NEW YORK. The heads of the world's principal religions have agreed to establish an international pecking order by a sudden-death game of "One Potato, Two Potato" to be held at United Nations Headquarters during half-time of the NFL's Super Bowl game in January.
"It's time for Islam to put up or shut up," said Pope Benedict XVI, the titular head of the Roman Catholic Church who started a firestorm with a quote from a Byzantine Emperor who said "Show me just what Muhammad brought that was new and there you will find only sensitive foreplay with camels."
Dinner and a movie first.
Before the Pope reaches the Ultimate Faith Finals he must first make it past The Archbishop of Canterbury in the Christianity Division Championship Game. "The road to the UN runs through Canterbury Cathedral, Jack," said Rowan Williams, the incumbent Archbishop, "and that ain't just talkin' smack." Home-field advantage for the playoffs will be determined by the regular-season records of the two dominant Christian sects, with a "wild card" slot open for small-market teams such as Mormonism.
Home field advantage.
Tenzin, the 14th Dalai Lama and current head of Tibetan Buddhism, is the odds-on favorite to advance to the finals from the league's Eastern Division. "The Dalai Lama is a cagey veteran," said Sean Thompson, an NFL Today reporter who covers regular season one potato-two potato games. "One time he pitched a shutout by asking 'What is the sound of one kid playing one-potato?' right before a match started--it blew everybody away."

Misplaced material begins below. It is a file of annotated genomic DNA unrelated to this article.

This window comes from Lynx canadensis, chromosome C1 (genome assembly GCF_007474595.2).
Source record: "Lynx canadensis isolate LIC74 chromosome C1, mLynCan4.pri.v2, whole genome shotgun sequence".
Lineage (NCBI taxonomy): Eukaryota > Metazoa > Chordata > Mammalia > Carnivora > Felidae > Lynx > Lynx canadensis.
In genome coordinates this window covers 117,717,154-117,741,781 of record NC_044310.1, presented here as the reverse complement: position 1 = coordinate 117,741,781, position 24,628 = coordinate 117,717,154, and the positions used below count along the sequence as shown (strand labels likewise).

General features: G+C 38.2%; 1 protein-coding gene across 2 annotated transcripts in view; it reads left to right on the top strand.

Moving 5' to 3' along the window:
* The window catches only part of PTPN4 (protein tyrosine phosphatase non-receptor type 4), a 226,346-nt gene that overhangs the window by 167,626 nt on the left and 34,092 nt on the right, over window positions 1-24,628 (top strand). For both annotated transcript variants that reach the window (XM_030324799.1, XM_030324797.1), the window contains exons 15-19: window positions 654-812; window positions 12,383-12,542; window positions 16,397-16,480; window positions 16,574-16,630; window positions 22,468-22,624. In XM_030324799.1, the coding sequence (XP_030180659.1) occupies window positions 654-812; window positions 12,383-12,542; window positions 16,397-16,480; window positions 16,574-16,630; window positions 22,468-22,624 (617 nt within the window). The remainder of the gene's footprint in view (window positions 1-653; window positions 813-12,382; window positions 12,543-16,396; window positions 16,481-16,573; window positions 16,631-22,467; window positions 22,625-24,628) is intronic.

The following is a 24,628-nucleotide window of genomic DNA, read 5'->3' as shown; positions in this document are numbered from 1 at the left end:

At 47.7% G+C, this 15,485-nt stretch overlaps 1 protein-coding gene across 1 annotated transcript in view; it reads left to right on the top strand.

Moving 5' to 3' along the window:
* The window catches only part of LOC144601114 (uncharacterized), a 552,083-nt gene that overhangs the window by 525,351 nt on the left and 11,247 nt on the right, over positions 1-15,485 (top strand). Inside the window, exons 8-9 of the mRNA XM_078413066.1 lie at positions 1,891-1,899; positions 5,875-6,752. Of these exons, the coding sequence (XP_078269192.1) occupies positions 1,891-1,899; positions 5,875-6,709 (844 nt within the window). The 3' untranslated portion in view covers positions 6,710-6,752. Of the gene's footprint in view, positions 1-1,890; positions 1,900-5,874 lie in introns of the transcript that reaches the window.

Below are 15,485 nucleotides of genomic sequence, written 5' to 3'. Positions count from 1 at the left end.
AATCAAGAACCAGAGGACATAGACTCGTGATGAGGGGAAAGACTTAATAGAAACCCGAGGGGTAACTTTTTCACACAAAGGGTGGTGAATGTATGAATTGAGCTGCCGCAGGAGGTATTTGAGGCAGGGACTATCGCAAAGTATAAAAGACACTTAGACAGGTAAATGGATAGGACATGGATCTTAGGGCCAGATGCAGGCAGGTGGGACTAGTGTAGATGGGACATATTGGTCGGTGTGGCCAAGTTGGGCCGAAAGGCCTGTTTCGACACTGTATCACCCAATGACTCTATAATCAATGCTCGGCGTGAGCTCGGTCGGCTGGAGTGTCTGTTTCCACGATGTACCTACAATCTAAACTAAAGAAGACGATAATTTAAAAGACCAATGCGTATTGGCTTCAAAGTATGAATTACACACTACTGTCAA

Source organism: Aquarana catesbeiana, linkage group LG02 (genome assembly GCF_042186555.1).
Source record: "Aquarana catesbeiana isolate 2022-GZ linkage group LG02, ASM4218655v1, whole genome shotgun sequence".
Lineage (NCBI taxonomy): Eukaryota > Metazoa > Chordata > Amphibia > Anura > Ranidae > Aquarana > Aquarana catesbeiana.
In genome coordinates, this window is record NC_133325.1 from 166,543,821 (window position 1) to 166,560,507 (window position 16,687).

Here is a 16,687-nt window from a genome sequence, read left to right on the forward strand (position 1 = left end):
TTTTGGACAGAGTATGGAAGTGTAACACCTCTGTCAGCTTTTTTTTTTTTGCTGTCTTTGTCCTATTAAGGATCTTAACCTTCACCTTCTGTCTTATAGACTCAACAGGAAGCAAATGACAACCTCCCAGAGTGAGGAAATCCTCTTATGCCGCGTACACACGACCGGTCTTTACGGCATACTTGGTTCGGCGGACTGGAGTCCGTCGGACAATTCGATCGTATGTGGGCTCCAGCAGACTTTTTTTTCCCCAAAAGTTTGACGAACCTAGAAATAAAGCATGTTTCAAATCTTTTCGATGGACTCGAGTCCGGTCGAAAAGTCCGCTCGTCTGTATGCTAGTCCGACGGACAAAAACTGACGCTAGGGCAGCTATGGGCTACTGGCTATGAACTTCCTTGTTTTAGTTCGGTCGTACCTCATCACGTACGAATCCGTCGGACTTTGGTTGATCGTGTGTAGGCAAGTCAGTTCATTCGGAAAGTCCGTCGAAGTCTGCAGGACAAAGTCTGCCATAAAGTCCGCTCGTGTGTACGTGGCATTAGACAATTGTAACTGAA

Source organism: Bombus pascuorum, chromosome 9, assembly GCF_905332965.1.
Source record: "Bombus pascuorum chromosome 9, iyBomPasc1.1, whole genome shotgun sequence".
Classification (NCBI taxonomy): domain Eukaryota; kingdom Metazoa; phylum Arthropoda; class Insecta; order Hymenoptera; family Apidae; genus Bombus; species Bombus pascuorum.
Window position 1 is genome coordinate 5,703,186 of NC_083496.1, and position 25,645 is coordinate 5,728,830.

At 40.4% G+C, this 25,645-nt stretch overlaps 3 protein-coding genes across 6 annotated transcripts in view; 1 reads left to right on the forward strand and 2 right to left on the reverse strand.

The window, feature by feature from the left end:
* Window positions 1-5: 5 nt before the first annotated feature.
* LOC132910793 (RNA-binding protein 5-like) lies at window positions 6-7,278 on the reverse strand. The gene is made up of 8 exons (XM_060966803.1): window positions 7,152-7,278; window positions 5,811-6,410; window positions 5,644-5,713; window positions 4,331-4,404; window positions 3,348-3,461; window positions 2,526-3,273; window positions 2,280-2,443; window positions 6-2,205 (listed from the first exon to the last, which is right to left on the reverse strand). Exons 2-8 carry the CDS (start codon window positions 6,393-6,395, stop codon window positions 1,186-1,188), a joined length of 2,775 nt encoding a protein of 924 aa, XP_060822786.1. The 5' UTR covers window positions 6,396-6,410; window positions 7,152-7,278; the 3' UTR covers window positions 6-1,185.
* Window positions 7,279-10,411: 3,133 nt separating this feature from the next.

"Take the points on the road, but don't bet against the Dalai."
Since there is no official elected head of the Jewish faith New York comedian Jackie Mason will square off against Muslim cleric Omar Bakri in the Mideast Regional Semis.
"Do I know potatoes? Like a ratzelech, my friend!"
"What's the worst that could happen?" Mason asked with a characteristic shrug of the shoulders. "A fatwa for a couple of wisecracks? It's not like I'm a cartoonist or something."
"This is how you start."
The contest was suggested by former Secretary of State Colin Powell, a U.S. Army General who as Secretary of State under President George W. Bush was viewed as a "dove" who preferred diplomacy to military action. "We can't act as playground monitor for the entire world," Powell said in a telephone interview. "If we do, we'll end up having to stay after recess to pick up the balls and bats and jump ropes every day."
Copyright 2006, Con Chapman